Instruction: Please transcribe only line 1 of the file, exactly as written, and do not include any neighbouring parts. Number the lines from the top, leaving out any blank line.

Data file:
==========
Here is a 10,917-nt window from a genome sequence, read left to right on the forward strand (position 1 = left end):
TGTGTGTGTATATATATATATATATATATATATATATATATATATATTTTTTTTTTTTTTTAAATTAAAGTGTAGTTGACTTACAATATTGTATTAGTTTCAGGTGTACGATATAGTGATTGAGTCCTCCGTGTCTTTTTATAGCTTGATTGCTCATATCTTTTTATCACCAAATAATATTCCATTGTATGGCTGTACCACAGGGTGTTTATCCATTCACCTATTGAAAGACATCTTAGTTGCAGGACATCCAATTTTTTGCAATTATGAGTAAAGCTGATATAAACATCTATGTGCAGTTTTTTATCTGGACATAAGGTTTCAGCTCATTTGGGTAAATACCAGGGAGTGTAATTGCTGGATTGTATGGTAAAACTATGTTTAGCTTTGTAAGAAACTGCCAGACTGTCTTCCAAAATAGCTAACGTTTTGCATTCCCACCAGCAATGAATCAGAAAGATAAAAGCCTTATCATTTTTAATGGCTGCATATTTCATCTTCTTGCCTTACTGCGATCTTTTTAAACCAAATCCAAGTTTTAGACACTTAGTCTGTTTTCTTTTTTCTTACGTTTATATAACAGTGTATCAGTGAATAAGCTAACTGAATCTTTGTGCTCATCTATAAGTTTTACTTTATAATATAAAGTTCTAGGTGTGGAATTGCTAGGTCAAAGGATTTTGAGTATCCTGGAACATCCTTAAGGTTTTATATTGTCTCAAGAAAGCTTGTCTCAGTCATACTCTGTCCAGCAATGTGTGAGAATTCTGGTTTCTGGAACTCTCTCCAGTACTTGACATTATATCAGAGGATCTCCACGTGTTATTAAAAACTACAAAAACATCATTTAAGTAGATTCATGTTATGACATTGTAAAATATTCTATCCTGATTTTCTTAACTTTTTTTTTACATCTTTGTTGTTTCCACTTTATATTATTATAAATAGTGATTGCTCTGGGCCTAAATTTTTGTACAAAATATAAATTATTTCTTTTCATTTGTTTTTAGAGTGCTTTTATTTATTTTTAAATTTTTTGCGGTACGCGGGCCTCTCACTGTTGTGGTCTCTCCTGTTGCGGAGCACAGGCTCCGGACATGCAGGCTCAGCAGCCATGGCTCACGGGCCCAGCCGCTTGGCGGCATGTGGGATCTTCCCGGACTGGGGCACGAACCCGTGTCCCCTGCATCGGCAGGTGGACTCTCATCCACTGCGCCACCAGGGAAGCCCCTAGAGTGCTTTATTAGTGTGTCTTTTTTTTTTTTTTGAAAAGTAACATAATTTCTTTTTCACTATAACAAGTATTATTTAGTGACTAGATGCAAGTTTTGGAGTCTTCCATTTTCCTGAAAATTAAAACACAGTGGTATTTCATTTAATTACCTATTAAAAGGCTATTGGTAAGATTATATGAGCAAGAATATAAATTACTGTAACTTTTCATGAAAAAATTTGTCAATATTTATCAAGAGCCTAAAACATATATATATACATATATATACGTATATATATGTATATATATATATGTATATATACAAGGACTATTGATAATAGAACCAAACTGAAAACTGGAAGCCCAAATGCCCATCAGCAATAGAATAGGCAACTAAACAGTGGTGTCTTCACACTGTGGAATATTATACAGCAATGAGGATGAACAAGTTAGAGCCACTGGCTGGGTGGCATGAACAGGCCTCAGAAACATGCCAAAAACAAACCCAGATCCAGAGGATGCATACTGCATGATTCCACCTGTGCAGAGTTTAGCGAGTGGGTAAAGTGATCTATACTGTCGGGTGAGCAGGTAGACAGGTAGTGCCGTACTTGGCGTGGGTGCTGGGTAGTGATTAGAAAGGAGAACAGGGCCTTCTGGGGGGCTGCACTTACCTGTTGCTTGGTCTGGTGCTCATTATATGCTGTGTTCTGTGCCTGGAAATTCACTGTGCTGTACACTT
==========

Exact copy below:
Here is a 10,917-nt window from a genome sequence, read left to right on the forward strand (position 1 = left end):